"Hon ritar en teckning."

Translation:She draws a drawing.

December 6, 2014

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"She draws a drawing" just doesn't have that ring to it.


Yeah, I'd rather say 'She's making a drawing.'


"She is drawing a drawing" is completely normal to say


Really? It's not exactly wrong, but it's certainly redundant and sounds a bit clumsy to me. I'd probably just say "She's drawing." Or "She's making a drawing." I can't imagine using the same word twice in a row like that.


"I made a drawing that is drawing a drawing."


In English, it would suggest that the speaker is being humorous. Under other circumstances, more likely to say she drew a sketch [of] or made a drawing . . .


"She draws a sketch" works for this (i.e., is counted as correct.)


Agreed. You just wouldn't say that in English.


So: Teckna vs rita / en teckning vs. en ritning? And what is en ristning? I vaguely remember bumping into that word, as well.


I'll guess I'll try to explain this to the best of my abilities :)

"Rita" = Draw. "Teckna" = Somewhat closer to "Sketch", drawing with a bit of skill. "Teckning" = Drawing. "Ritning" = Blueprint (because logic). "Ristning" = Something carved or scratched into a hard surface, a word often used for petroglyphs.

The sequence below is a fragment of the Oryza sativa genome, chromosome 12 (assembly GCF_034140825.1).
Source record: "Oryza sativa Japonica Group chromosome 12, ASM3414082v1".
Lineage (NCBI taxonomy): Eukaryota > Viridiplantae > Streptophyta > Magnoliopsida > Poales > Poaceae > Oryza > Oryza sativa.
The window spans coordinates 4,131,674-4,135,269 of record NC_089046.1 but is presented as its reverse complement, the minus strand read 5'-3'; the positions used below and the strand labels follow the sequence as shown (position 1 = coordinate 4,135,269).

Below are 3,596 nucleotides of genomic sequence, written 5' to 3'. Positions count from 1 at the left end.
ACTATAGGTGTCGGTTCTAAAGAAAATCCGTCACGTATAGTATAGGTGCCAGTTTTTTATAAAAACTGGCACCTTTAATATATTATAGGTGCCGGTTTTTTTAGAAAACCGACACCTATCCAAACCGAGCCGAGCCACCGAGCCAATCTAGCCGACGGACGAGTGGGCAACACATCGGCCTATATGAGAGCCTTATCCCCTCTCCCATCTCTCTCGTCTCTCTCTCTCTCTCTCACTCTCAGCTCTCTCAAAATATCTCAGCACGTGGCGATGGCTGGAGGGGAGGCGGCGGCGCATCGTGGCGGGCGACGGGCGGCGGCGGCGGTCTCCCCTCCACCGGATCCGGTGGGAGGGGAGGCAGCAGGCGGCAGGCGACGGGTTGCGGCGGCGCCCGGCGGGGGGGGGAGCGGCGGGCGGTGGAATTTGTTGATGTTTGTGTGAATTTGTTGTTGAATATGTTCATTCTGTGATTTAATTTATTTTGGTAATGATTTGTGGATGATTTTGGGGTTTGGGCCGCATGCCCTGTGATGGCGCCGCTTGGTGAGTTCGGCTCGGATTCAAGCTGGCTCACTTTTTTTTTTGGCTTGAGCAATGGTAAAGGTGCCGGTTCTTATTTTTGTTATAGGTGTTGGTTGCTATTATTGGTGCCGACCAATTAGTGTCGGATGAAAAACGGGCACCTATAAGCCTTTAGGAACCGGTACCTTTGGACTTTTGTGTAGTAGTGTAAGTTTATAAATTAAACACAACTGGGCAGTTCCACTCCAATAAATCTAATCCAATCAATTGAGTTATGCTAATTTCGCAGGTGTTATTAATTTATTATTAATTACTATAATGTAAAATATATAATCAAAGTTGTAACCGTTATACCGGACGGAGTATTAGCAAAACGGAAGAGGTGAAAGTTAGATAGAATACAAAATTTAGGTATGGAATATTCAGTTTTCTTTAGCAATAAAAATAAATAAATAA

So "draw a sketch" wouldn't necessarily be wrong?


That's what I put...partly because "draw a drawing" sounds kind of weird and redundant.


Doesn't sound correct at all. Maybe it would be the same as "Hon målar en målning"


This sounds terrible as a native english speaker. "She's drawing" is enough. Or you would generally be specific as to what she's sketching/drawing and say "she's drawing an animal". To say someone is drawing a drawing is far too ambiguous in both parts, you'd just say drawing once or specify what is being drawn. The exception would be making it past/future tense instead of both sections being present. "she drew a drawing" or "she will draw a drawing".

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